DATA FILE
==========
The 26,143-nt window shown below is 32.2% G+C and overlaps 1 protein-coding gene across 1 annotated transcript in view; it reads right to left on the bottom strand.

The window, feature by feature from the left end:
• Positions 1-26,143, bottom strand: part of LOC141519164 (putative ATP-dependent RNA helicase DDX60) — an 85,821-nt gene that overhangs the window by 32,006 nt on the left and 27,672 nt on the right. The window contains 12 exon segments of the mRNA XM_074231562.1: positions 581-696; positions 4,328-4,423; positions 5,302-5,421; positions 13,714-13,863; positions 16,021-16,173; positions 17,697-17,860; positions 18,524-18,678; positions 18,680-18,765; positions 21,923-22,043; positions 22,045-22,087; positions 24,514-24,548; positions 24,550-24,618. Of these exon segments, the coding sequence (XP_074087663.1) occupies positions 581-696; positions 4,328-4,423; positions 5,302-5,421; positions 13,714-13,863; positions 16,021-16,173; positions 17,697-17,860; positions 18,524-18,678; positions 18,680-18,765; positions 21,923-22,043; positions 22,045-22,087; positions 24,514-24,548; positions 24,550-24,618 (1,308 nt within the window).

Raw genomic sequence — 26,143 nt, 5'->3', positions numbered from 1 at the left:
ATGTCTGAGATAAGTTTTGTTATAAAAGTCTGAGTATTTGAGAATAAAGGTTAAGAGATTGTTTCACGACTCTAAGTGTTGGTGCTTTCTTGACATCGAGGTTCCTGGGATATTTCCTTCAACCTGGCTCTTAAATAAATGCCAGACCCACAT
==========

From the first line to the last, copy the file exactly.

The 26,143-nt window shown below is 32.2% G+C and overlaps 1 protein-coding gene across 1 annotated transcript in view; it reads right to left on the bottom strand.

The window, feature by feature from the left end:
• Positions 1-26,143, bottom strand: part of LOC141519164 (putative ATP-dependent RNA helicase DDX60) — an 85,821-nt gene that overhangs the window by 32,006 nt on the left and 27,672 nt on the right. The window contains 12 exon segments of the mRNA XM_074231562.1: positions 581-696; positions 4,328-4,423; positions 5,302-5,421; positions 13,714-13,863; positions 16,021-16,173; positions 17,697-17,860; positions 18,524-18,678; positions 18,680-18,765; positions 21,923-22,043; positions 22,045-22,087; positions 24,514-24,548; positions 24,550-24,618. Of these exon segments, the coding sequence (XP_074087663.1) occupies positions 581-696; positions 4,328-4,423; positions 5,302-5,421; positions 13,714-13,863; positions 16,021-16,173; positions 17,697-17,860; positions 18,524-18,678; positions 18,680-18,765; positions 21,923-22,043; positions 22,045-22,087; positions 24,514-24,548; positions 24,550-24,618 (1,308 nt within the window).

Raw genomic sequence — 26,143 nt, 5'->3', positions numbered from 1 at the left:
ATGTCTGAGATAAGTTTTGTTATAAAAGTCTGAGTATTTGAGAATAAAGGTTAAGAGATTGTTTCACGACTCTAAGTGTTGGTGCTTTCTTGACATCGAGGTTCCTGGGATATTTCCTTCAACCTGGCTCTTAAATAAATGCCAGACCCACAT